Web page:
Video: Corvette Recovery from Sinkhole at Museum Going Well
It’s been about three weeks since a 40-foot-wide, 60-foot-deep sinkhole opened up within the Skydome of the National Corvette Museum, taking eight prized Corvettes with it (see KY Forward story here). Construction and engineering teams have been hard at work since, putting a plan in place for the recovery of the cars and restoration of the building.
The recovery of the three most accessible Corvettes: the 2009 “Blue Devil” ZR1, a 1993 40th Anniversary Ruby Red Corvette and a 1962 Black Corvette began this week with all three cars being successfully saved. The “Operation Corvette Plus” resulted in the recovery of the 2009 and 1993 cars, and nearly all day Tuesday was dedicated to the 1962 – a car that was recovered around 1:45 p.m.,giving spectators watching from the Museum’s plexiglass viewing area and the construction and engineering crews a huge sigh of relief.
The team began work early Tuesday, extracting a portion of the car lift that had become mangled around the car, removing the hood from the 1962 car and tying a strap to the engine bay, then drilling anchors into the slab of concrete that appeared to be wedged into the grill. In hooking their lifting devices to the car they discovered that they didn’t have to lift the slab to free the car.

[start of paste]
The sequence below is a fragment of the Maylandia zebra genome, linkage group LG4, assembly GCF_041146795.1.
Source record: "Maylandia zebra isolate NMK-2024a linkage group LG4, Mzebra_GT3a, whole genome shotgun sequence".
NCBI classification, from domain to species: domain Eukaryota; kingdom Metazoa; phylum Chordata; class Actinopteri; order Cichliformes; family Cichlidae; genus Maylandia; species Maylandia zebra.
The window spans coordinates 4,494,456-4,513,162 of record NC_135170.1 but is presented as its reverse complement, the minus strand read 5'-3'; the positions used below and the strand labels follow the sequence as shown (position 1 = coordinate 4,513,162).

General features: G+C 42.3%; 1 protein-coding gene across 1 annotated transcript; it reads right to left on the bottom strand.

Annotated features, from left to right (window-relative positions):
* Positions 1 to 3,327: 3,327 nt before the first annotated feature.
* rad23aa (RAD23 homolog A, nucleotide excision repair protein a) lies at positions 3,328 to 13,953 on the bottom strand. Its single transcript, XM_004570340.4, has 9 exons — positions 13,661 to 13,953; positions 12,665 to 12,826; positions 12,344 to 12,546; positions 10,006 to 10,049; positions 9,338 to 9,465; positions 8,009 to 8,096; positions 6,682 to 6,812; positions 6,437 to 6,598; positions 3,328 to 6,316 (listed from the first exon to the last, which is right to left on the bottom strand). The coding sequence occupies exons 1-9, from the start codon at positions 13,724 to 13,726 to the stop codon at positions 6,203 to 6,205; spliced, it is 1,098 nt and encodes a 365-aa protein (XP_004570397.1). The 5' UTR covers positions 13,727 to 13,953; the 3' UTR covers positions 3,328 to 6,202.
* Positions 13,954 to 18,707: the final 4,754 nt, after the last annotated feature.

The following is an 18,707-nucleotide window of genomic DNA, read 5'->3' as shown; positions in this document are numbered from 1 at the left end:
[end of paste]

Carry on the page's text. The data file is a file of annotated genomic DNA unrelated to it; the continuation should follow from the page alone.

“Really, all that went better than I expected… that’s my favorite car,” said Mike Murphy, CEO of Scott, Murphy and Daniel Construction.
“I see body damage. The chassis looks intact, the frame’s not bent, the interior (other than being a little dirty) is pristine. So, I think it’s some fiberglass work, some ornamentation work, and paint,” said John Spencer, manufacturing integration manager at the GM Corvette Assembly Plant. “This car is in amazing shape considering what it’s been through. I don’t see anything unrepairable.”
Murphy indicated that the next step will be to remove the concrete slab off the bank of the hole, and to remove the rest of the car lift. After those are out of the way they will begin stabilizing and securing the red spire and the walls of the hole. “I’m tickled to death that we were able to get those three cars out with no problems, and they were in good condition,” he added.
All three cars are now on display in the Museum’s Exhibit Hall. They will be joined in late April by the remaining five Corvettes – marking a culmination of the sinkhole recovery efforts. The museum is planning a formal exhibit of these cars “as is,” along with various photos, videos, information and artifacts through Aug. 3. The plexiglass viewing area of the Skydome will be available as long as construction is on-going, and the dome is expected to re-open by late August.
“While we don’t know exactly how long the repair and remediation of the sinkhole will take, we feel confident that the Skydome will be as good as new in time for the Museum’s 20th Anniversary Celebration,” said Executive Director Wendell Strode. “Aug. 27-30 of this year will be an exciting time in Bowling Green, Ky., as we will have over 10,000 Corvette enthusiasts caravaning from all over the country to celebrate the Museum, the grand opening of our Motorsports Park, and now the re-opening of our Skydome.”
For updates, visit the Museum’s Facebook fan page here.
This video shows the first Corvette being removed from the sinkhole that opened up in the National Corvette Museum three weeks ago (Courtesy National Corvette Museum)
Recovery of the 1962 Corvette (Video from National Corvette Museum)
From the National Corvette Museum